Cooperative Education

Summary of reform: Instructional use of small groups so that students work together to maximize their own and each other's learning and toward a group goal. It is based on the social interdependence theory of Kurt Lewin and Morton Deustch (1930-1940s). Several researchers have detailed the conditions under which cooperative, individualized, and competitive structures affect or increase student achievement such as David and Roger Johnson at University of Minnesota, Robert Slavinb at Johns Hopkins University, and Elizabeth Cohen at Stanford.

The development of interpersonal skills is as important as the learning itself; learning to cooperate is key to high quality work, group process skills are developed. Teaches students to work well in group settings. Process directly tied to outcome.

Connection to other reforms: Collaborative Learning, Experiential Education
Model Institutions: Contact NSEE and Catherine for model institutions

Web Site:
Types of institutions: multiple institution types
Duration: 1960s (and even longer).
Source list of institutions: NSEE
Contact for further information: Jean NSEE, National Society for Experiential Learning; Catherine Ruotolo, Stevens Institute of Technology, 201/728-0200,

Level of institutionalization: Ranges greatly. Can be an individual faculty member incorporates into a class but often part of a school or college curriculum and is institutionalized through formal arrangements

Outcomes: Critical thinking, student motivation to learn, interdependence, work well in group environment; important in internationalized or globalized world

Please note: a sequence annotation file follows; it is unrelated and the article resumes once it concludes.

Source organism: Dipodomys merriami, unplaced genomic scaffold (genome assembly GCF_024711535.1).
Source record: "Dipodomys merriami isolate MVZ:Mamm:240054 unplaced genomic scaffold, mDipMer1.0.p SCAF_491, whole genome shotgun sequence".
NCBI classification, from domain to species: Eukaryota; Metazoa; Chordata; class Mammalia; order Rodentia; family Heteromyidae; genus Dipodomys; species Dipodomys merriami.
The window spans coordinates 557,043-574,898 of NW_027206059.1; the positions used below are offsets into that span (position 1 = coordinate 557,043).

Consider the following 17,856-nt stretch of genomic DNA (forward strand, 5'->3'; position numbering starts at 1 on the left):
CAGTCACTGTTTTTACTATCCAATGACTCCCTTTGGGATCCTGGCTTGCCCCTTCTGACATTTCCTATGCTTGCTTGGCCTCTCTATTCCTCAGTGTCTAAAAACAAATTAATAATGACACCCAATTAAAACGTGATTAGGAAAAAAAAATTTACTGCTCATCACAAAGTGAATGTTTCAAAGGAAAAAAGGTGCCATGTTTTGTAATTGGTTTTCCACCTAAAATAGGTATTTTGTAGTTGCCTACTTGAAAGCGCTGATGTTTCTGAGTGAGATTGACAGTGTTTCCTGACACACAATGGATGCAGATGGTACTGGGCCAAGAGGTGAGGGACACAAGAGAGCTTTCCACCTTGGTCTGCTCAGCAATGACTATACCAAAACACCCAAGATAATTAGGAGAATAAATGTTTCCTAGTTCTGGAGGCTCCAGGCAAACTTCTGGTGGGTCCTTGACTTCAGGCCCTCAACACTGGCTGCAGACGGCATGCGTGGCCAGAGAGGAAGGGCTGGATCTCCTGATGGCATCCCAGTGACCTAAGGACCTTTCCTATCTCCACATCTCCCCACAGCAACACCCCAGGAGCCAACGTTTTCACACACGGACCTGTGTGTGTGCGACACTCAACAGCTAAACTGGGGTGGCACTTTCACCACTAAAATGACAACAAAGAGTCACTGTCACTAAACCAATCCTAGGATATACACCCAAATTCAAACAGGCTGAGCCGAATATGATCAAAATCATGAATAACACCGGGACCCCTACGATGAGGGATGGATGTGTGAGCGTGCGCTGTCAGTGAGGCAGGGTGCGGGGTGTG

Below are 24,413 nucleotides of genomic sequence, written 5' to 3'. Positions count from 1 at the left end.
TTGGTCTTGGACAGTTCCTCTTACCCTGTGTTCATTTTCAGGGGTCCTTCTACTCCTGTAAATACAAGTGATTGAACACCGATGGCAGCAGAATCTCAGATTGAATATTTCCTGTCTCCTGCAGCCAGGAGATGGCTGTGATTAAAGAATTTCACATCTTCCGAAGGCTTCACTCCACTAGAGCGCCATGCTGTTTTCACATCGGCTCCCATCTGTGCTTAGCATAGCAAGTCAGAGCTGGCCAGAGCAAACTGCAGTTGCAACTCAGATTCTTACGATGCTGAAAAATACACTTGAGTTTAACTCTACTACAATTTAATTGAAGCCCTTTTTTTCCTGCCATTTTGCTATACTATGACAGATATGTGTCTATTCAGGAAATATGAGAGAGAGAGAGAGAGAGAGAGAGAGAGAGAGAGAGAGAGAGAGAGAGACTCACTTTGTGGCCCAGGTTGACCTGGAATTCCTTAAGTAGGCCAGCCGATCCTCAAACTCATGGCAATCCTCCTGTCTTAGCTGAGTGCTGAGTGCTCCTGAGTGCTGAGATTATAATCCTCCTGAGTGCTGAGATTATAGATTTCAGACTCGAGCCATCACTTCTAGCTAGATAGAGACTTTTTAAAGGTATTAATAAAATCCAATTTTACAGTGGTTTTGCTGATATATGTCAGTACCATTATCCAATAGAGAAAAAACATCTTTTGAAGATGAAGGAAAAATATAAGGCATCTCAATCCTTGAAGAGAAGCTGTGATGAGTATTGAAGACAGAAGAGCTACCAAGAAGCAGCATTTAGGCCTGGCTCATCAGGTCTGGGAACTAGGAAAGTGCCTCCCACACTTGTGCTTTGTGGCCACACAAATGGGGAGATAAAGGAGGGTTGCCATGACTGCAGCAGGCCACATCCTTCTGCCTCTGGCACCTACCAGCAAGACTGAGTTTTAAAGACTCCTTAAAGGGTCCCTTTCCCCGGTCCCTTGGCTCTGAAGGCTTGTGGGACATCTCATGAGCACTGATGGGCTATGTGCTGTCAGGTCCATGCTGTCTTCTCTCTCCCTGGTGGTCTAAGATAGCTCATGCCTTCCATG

Process: Teach group processes

Target of Reform: Both students and faculty, pedagogy

K-12 parallel:

Origination of reform:

Support: government grant - FIPSE, NSF

Linking Characteristic 1: collaboration

Linking Characteristic 2: making environments smaller

Linking Characteristic 3: student centered

Linking Characteristic 4: humanist orientation

Assessment? Yes

Description of assessment: Have not found much about just assessing cooperative learning but it has been studied as a part of the science reforms, new wave calculus, and NCEE may have some studies on. Article by Bredehoft says there is not much research to date on the effects of cooperative learning in colleges. 63 studies indicate that cooperative learning promotes greater achievement than traditional competitive methods. Also students provide more support for each other. Learning together promotes higher-level critical thinking and increase student motivation.

Resistances: Faculty resistance to changing from lectures to facilitating group work.

Evolution/History: Long history from the 1930 and 1940s from studies by Kurt Lewin who looked at ways to increased learning by balancing competition and cooperation in classrooms. Popular for a while, there is even a cooperative education journal from the mid part of the century. It lost momentum but has recently been brought back with the interest in collaborative and active learning.

Notes: Would suggest citing the journal of cooperative education as a source for people to access (just look up on Mirlyn, also identify the years it came out). I would also suggest calling Catherine at Stevens about other resources, perhaps a web site, etc.

Major sources:

Bredehoft, David J. (1991.) Cooperative Controversies in the Classroom. College Teaching, 39(3), 122-125.

Bruffee, Kenneth A. (1995.) Sharing Our Toys: Collaborative Learning Versus Cooperative Learning. Change, January/February 1995, 12-18.

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